The moral of the story

Imagine if your tv did this to the programs, videos or DVDs you watched. Viewers wouldn’t stand for it. So why do web users stand for it?

The moral of the story is don’t use Internet Explorer, use something better. I can thoroughly recommend both Firefox and Opera, which I’ve been using for a good few years now.

If you like customizing your software, with various add-ons, then choose Mozilla Firefox. If you just like a fast, attractive browser that shows things the way they should look then download and install Opera 9.

If you’re using Mac OS X then you are probably using Safari already, which I believe is pretty cool. And if you are using Linux then you’ve probably already compiled the Konqueror source code and installed it on your über-geeky homemade distro yourself, and I’m preaching to the converted!

You know it makes sense.

Geek adventures in Glasgow

Glasses

Yesterday I travelled through to Glasgow (by railway) to attend the Scottish Web Folk forum meeting at the University of Strathclyde.

The Scottish Web Folk group is an open forum for all the web managers and web developers from the 22 Scottish Higher Education Institutions. Yesterday’s meeting was attended by representatives from

(Apologies if I’ve missed anyone.)

Of course, before I got there I had to make sure that I wasn’t killed in transit.

Shortly after leaving Queen Street station I stepped out onto North Hanover Street, en route to the University of Strathclyde’s Collins Building on Richmond Street, only to be stopped suddenly in my path as a Strathclyde Transport bus came swinging around the corner.

I stepped quickly back onto the pavement and stood looking at the side of the bus, which had paused, unable to turn the corner completely because of a car on the opposite side of the road which had stopped for the traffic lights.

Right in front of me — blocking both the road and my line of view — was a lingerie advertisement for Matalan: five or six scantily-clad ladies, who would have caught their death (not to mention would have been arrested) if they had been wandering around Glasgow in person dressed that way.

Imagine if the bus had knocked me down, I thought. Imagine if that had been the last thing I’d seen as I shuffled off this mortal coil. Depending on one’s theology, in comparison heaven may have been a sorry disappointment! But thankfully for me it wouldn’t have been, and since I wasn’t mown down in my prime I’ll live to see another day (and presumably another similar advertisement on the side of another similar bus).

The first item on the agenda at the Scottish Web Folk meeting was an excellent presentation by someone from SAC about CSS which led to a minor debate as to whether the XHTML <br /> tag is a block-level or an inline element.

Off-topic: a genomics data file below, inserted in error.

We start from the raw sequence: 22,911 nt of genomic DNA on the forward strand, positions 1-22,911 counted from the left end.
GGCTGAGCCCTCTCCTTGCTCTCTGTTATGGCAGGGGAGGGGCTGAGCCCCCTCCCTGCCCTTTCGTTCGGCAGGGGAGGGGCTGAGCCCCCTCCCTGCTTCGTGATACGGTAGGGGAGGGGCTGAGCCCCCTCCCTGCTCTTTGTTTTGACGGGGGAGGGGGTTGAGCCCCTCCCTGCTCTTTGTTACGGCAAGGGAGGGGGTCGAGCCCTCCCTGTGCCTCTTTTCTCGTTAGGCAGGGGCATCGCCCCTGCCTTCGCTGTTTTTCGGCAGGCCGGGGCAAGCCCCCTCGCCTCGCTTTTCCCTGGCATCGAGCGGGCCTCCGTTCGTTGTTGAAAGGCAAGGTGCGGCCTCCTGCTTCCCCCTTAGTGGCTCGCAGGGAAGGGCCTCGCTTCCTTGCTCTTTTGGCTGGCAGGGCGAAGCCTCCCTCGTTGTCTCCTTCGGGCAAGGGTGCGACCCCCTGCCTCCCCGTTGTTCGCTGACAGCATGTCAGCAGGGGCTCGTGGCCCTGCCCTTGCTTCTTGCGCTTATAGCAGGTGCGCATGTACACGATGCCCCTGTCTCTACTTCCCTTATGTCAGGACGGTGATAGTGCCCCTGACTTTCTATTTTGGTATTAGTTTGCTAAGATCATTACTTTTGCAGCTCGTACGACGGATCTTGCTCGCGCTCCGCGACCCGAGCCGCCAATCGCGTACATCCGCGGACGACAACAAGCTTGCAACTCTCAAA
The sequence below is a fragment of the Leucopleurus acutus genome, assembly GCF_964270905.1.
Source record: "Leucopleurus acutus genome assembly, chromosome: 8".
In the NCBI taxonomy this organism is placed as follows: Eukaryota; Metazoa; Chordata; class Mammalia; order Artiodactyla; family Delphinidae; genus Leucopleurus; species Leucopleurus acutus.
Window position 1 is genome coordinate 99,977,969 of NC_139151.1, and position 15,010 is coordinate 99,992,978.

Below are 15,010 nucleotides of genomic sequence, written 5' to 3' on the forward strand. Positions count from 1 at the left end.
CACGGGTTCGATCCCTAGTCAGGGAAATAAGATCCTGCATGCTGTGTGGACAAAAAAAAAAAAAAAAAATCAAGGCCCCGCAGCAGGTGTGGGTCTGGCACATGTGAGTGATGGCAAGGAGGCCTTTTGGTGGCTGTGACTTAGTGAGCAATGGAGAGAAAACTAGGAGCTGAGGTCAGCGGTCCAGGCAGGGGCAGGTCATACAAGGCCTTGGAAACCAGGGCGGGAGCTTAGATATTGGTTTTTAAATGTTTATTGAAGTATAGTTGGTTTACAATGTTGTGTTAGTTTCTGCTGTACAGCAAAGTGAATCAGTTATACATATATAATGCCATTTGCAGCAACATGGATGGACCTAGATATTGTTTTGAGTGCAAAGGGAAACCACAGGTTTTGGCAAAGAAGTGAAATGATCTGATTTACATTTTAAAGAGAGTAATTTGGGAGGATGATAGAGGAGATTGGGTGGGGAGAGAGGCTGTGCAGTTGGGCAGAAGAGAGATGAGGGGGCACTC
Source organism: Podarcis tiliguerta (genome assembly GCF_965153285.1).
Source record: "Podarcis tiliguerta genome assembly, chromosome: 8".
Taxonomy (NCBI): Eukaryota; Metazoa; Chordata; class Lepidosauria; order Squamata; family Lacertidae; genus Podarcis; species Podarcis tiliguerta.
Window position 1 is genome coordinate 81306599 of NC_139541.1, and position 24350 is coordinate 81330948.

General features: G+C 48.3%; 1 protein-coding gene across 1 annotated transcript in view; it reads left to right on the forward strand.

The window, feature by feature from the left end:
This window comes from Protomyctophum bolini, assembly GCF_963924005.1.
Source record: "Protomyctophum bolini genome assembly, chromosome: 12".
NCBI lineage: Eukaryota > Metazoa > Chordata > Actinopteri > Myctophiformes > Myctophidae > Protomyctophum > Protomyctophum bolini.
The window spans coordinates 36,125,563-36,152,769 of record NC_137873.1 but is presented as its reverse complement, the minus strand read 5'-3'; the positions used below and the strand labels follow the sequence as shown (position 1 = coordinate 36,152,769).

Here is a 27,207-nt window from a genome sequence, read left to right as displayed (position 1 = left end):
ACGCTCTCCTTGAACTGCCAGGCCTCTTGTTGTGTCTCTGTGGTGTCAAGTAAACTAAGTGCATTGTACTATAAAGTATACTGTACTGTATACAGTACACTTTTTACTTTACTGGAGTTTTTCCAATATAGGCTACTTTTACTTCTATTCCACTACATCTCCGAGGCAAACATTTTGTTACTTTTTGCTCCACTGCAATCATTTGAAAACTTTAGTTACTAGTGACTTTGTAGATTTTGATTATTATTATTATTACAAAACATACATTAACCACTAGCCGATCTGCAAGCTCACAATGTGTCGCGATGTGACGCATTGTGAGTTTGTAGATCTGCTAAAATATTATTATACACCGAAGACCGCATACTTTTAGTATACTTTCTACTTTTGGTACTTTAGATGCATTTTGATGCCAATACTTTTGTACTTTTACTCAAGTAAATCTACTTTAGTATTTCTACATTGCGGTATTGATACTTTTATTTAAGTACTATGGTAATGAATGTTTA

David, who was making the presentation, had copied a list of block-level elements from somewhere which had included the BR tag. A number of us questioned this and so I decided to settle the matter and sent a text to Any Question Answered (63336).

Ten minutes later I had a reply:

AQA: Within XHTML the <br /> tag is a block element. Block elements define a discrete block of text, whilst inline elements are used to style content.

Which is just so wrong on so many levels (‘block’ or otherwise!). I suspect yet another £1.00 refund winging its way to me shortly from AQA.

Here’s what the W3C — the internet body that sets standards, such as HTML, CSS, etc. — says about inline elements. This is from section 3 “XHTML Semantic Modules” within the document “Modularization of XHTML™“:

3.3. Inline modules

Inline modules defined elements and their attributes that, when used in a document, effect their contents but do not cause a break in the rendered output.

Within both block and inline modules there are three subcategories of module:

  1. Phrasal
  2. Presentational
  3. Structural

And paragraph 3.3.3 shows that <br /> is an inline XHTML element:

3.3.3. Inline Structural Module

This module defines inline level elements to help control the structure of their enclosed content. Elements included are:

  • bdo
  • br
  • del
  • ins
  • span

So, David owes me a new kidney (he’d offered me a pint, but I don’t drink because of my dodgy kidneys so I felt that that was the next best thing) and AQA owes me a quid!

A fine day all round, then.

(Incidentally, the early time of this posting (pre-05.00 am) is courtesy of a nocturnal “meet the neighbours” incident involving our two cats and another similar beast in the utility room.)